But though their habits of mind and worldview persist, they as human beings do grow. They grow in knowledge and in wisdom, which often stand outside, and sometimes contrary to, the knowledge and wisdom of the age that succeeds them, for there is no more reliable characteristic of youth than its aversion to the deepest intellectual convictions of the age of its predecessors (“There is no greater heresy,” a friend once wryly intoned, “than the one from which you’ve been most recently rescued”). These seniors are able to impart that wisdom to their predecessors — if only the latter will hear it.
“The Truth Always Comes Too Late For Us”
What they generally cannot do, as Eugen Rosenstock-Huessy pointed out, is to change themselves. “The truth,” he writes, ”always comes too late for us.” Like the twig bent in its youth, whose subsequent trajectory of growth becomes permanent and final, so the era in which they came of age has so shaped them that they cannot change — even under the ripening knowledge of their own cogent advice — without breaking their very being. While, however, they cannot change, their juniors whom they advise, whose trajectory is not yet solidified, can change. It is this phenomenon that spurs what is perhaps Rosenstock-Huessy’s most incisive observation: we should not calculate a man’s lifetime from his own birth to his own death, but from his own fifties to his son’s fifties. In short, I will not know if I have been successful as a man — much less a father — until my sons have lived through their fifties. One can assess my life’s and my parental work not when my sons are young, but only when they have had time to develop the implications of my own life when I myself lived during my fifties, not during my twenties, when the implications of my own thinking were immature. In most cases (though not in mine personally, since I sired sons at a very young age), this means that one will not be alive to discover whether he has in fact been a successful man and father. That judgment will be left to others. His chronological (but not his influential) lifetime outlives him in his children, just as his father’s lifetime is outlived in him.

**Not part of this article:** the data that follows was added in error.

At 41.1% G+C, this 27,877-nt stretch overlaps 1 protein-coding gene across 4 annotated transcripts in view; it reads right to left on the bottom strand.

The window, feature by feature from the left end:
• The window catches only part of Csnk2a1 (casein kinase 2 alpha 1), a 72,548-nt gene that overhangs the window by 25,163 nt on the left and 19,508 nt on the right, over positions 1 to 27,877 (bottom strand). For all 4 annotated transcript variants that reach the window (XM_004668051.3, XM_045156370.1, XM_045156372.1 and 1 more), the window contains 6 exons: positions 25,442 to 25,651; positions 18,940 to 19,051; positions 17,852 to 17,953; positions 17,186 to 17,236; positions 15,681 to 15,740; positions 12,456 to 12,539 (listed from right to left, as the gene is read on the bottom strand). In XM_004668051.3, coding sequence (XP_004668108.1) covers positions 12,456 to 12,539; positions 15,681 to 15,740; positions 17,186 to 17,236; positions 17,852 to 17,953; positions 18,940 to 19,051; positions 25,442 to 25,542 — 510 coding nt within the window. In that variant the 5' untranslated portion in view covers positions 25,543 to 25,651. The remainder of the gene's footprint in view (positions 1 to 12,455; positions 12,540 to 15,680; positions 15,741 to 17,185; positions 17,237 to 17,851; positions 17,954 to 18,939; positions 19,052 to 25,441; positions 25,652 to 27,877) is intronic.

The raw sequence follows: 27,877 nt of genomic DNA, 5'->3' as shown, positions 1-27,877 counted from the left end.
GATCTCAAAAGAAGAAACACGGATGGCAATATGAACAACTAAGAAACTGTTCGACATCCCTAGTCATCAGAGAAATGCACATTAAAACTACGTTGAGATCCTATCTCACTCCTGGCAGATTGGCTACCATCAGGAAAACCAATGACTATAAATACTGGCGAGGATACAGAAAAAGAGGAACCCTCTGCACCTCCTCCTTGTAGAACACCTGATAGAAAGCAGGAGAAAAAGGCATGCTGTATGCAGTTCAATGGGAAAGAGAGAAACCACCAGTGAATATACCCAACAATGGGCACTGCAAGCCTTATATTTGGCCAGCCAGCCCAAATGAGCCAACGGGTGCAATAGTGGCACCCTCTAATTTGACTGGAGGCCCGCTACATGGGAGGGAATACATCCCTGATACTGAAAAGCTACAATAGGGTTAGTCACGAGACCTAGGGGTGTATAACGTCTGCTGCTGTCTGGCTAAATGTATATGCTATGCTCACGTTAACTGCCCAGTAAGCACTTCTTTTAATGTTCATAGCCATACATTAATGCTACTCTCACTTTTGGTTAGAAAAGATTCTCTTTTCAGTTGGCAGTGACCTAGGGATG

“The Strangeness of the Past”
What Alister McGrath terms “the strangeness of the past” survives in us as we grow older. The younger often perceive this strangeness displayed most patently in dress and mannerism, but its actual root is man himself — in his ontology. Different ages stamp men differently. This historical conditioning is, in large measure, what produces different kinds of men all stalking Earth at any one given time. It also produces intergenerational conflict. What in the 1960’s was termed the “generation gap” is, however, precisely the opposite of what should occur. A conversation, not a gap, is what is most needed. A generational conversation is essential not only to transmit the best elements of the past’s “strangeness” to a succeeding generation but also to exhibit the subversive fact of historical conditioning to the previous one, which ordinarily glories in the peculiar features of the age of its youth, and intensely so the older it grows. The act of growing older proves — or should prove — that the mores and convictions of one’s youth should not be absolutized — that the “good old days” were never that good, that the future is open to progress, not destined to regress. The reality of growing older, on the other hand, should indicate to a succeeding (younger) generation that youth is fleeting, that the assumptions they are incurring and will later absolutize are not in fact absolute or otherwise privileged, and that the older can change their thinking — even when they cannot change themselves.